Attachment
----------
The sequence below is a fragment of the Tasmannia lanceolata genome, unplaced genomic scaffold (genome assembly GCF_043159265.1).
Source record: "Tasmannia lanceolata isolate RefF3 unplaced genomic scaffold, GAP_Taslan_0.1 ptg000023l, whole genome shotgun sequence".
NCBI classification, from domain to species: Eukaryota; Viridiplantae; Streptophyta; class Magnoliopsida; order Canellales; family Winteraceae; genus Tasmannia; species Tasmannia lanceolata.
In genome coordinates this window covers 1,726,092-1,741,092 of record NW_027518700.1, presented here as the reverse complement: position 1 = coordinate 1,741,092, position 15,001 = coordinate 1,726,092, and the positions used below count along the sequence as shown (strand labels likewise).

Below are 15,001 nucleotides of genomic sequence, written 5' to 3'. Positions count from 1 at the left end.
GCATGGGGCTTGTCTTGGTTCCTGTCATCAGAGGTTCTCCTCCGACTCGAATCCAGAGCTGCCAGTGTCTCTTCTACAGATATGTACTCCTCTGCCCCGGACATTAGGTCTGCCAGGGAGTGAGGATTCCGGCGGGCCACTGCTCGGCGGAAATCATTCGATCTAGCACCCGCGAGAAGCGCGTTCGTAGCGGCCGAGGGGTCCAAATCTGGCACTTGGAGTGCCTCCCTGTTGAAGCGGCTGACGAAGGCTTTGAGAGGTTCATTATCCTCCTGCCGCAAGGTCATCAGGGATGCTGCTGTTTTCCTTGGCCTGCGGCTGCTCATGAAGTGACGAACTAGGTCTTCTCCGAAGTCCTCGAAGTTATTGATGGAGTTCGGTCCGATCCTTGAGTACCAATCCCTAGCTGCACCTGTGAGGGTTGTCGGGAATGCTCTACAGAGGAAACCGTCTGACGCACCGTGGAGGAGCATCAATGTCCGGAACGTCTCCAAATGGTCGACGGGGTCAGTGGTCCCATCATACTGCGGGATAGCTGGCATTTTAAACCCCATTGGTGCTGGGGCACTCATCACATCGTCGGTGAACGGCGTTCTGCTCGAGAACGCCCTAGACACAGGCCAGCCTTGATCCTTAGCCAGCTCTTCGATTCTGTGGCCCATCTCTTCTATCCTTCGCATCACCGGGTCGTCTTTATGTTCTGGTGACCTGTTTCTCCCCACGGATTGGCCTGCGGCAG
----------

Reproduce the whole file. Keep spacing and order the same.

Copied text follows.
The sequence below is a fragment of the Tasmannia lanceolata genome, unplaced genomic scaffold (genome assembly GCF_043159265.1).
Source record: "Tasmannia lanceolata isolate RefF3 unplaced genomic scaffold, GAP_Taslan_0.1 ptg000023l, whole genome shotgun sequence".
NCBI classification, from domain to species: Eukaryota; Viridiplantae; Streptophyta; class Magnoliopsida; order Canellales; family Winteraceae; genus Tasmannia; species Tasmannia lanceolata.
In genome coordinates this window covers 1,726,092-1,741,092 of record NW_027518700.1, presented here as the reverse complement: position 1 = coordinate 1,741,092, position 15,001 = coordinate 1,726,092, and the positions used below count along the sequence as shown (strand labels likewise).

Below are 15,001 nucleotides of genomic sequence, written 5' to 3'. Positions count from 1 at the left end.
GCATGGGGCTTGTCTTGGTTCCTGTCATCAGAGGTTCTCCTCCGACTCGAATCCAGAGCTGCCAGTGTCTCTTCTACAGATATGTACTCCTCTGCCCCGGACATTAGGTCTGCCAGGGAGTGAGGATTCCGGCGGGCCACTGCTCGGCGGAAATCATTCGATCTAGCACCCGCGAGAAGCGCGTTCGTAGCGGCCGAGGGGTCCAAATCTGGCACTTGGAGTGCCTCCCTGTTGAAGCGGCTGACGAAGGCTTTGAGAGGTTCATTATCCTCCTGCCGCAAGGTCATCAGGGATGCTGCTGTTTTCCTTGGCCTGCGGCTGCTCATGAAGTGACGAACTAGGTCTTCTCCGAAGTCCTCGAAGTTATTGATGGAGTTCGGTCCGATCCTTGAGTACCAATCCCTAGCTGCACCTGTGAGGGTTGTCGGGAATGCTCTACAGAGGAAACCGTCTGACGCACCGTGGAGGAGCATCAATGTCCGGAACGTCTCCAAATGGTCGACGGGGTCAGTGGTCCCATCATACTGCGGGATAGCTGGCATTTTAAACCCCATTGGTGCTGGGGCACTCATCACATCGTCGGTGAACGGCGTTCTGCTCGAGAACGCCCTAGACACAGGCCAGCCTTGATCCTTAGCCAGCTCTTCGATTCTGTGGCCCATCTCTTCTATCCTTCGCATCACCGGGTCGTCTTTATGTTCTGGTGACCTGTTTCTCCCCACGGATTGGCCTGCGGCAG